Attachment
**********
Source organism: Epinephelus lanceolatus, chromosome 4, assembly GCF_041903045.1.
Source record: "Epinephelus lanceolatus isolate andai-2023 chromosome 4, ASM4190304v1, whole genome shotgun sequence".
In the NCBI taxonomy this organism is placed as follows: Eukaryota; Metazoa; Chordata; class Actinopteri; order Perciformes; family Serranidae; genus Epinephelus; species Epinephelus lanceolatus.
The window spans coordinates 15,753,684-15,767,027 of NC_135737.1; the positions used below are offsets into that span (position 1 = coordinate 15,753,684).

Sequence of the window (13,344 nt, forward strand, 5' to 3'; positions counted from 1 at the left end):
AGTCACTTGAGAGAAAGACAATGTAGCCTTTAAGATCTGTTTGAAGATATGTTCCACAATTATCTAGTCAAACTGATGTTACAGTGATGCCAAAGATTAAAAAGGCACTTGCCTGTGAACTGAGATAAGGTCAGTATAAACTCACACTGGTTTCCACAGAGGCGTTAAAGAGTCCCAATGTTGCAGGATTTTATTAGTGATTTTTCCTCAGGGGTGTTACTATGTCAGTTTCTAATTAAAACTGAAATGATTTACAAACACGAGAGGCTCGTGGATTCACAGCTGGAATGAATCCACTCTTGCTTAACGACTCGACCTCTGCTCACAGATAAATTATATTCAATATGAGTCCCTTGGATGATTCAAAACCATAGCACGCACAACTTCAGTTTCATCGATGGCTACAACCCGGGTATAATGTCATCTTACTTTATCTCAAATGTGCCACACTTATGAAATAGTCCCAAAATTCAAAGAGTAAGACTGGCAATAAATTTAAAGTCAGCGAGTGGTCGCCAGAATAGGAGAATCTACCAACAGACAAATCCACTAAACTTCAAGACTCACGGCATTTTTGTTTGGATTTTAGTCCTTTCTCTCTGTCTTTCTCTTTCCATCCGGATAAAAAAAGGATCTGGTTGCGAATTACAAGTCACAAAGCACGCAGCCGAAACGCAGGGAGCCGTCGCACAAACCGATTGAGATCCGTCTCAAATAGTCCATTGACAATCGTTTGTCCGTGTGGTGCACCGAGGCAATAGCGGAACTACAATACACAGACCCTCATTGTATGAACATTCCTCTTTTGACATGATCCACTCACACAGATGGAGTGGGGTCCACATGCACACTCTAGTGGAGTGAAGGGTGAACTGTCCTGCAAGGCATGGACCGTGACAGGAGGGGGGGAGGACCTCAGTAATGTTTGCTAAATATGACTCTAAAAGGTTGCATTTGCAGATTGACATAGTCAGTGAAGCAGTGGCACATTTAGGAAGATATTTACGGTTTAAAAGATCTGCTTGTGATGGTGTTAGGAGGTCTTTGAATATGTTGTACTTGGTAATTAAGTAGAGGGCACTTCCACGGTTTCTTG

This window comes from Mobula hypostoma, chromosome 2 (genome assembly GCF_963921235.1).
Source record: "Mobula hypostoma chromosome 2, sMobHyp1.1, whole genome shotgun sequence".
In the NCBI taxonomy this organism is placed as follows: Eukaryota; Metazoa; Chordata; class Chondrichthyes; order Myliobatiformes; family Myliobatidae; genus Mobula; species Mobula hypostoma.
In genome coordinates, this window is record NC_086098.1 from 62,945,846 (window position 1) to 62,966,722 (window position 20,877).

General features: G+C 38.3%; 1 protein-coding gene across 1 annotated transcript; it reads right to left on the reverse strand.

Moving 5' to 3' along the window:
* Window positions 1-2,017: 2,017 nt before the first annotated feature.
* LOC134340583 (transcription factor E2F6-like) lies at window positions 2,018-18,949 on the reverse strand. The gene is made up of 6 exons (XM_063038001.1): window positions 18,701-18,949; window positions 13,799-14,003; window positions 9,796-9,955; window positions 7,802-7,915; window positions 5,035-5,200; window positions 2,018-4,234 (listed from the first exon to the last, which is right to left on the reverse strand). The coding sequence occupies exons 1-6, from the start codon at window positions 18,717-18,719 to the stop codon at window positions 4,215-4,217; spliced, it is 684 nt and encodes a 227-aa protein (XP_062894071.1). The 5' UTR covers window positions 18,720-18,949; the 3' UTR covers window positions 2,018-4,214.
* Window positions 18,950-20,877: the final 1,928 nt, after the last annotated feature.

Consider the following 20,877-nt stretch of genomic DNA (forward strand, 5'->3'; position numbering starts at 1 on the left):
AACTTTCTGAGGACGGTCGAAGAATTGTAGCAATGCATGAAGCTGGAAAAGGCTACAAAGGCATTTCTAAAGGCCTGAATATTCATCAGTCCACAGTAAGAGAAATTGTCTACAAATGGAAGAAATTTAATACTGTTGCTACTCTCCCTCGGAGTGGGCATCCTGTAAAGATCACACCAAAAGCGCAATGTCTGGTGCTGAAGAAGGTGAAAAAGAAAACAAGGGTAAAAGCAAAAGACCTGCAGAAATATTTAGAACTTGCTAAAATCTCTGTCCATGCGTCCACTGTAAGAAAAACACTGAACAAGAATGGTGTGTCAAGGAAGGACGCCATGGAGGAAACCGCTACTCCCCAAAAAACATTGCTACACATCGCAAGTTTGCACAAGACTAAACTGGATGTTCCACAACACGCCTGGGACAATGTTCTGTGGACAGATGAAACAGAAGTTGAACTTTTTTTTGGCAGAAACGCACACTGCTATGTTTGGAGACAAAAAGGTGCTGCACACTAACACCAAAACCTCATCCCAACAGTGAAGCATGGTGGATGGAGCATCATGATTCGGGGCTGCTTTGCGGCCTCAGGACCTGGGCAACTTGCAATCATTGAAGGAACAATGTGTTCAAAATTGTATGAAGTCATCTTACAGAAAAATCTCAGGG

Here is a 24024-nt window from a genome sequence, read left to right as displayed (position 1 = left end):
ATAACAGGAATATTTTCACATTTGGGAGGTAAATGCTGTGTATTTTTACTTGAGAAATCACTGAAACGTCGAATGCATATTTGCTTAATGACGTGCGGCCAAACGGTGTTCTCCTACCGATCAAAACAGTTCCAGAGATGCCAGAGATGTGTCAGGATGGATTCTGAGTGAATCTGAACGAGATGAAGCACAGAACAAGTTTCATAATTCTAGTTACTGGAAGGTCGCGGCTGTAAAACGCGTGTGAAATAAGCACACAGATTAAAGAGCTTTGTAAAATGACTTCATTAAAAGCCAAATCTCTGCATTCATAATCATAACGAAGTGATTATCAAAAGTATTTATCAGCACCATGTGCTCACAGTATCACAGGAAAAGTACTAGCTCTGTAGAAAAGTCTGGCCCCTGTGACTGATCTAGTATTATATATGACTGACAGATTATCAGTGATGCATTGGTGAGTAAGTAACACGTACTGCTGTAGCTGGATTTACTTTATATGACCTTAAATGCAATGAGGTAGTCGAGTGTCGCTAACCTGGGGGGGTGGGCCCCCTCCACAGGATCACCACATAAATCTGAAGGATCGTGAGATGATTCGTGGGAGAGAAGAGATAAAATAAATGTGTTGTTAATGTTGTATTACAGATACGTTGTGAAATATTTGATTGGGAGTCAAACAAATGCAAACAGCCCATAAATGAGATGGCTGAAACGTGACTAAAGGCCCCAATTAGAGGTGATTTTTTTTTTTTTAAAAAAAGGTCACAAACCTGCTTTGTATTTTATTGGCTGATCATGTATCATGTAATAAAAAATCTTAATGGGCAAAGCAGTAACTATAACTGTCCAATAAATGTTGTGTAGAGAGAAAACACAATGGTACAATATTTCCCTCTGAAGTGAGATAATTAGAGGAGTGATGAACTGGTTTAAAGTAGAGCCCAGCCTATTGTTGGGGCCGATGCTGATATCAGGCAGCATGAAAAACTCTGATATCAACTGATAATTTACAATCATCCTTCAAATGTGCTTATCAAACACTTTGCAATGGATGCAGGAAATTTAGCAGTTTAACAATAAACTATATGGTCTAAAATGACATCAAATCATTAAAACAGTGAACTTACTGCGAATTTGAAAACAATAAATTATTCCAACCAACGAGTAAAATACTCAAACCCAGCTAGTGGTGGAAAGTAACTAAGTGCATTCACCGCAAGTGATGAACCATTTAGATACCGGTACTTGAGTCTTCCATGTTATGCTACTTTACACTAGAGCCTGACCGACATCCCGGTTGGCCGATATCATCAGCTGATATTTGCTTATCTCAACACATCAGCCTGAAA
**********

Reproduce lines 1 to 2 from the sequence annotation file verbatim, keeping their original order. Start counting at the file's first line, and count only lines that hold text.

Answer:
Source organism: Epinephelus lanceolatus, chromosome 4, assembly GCF_041903045.1.
Source record: "Epinephelus lanceolatus isolate andai-2023 chromosome 4, ASM4190304v1, whole genome shotgun sequence".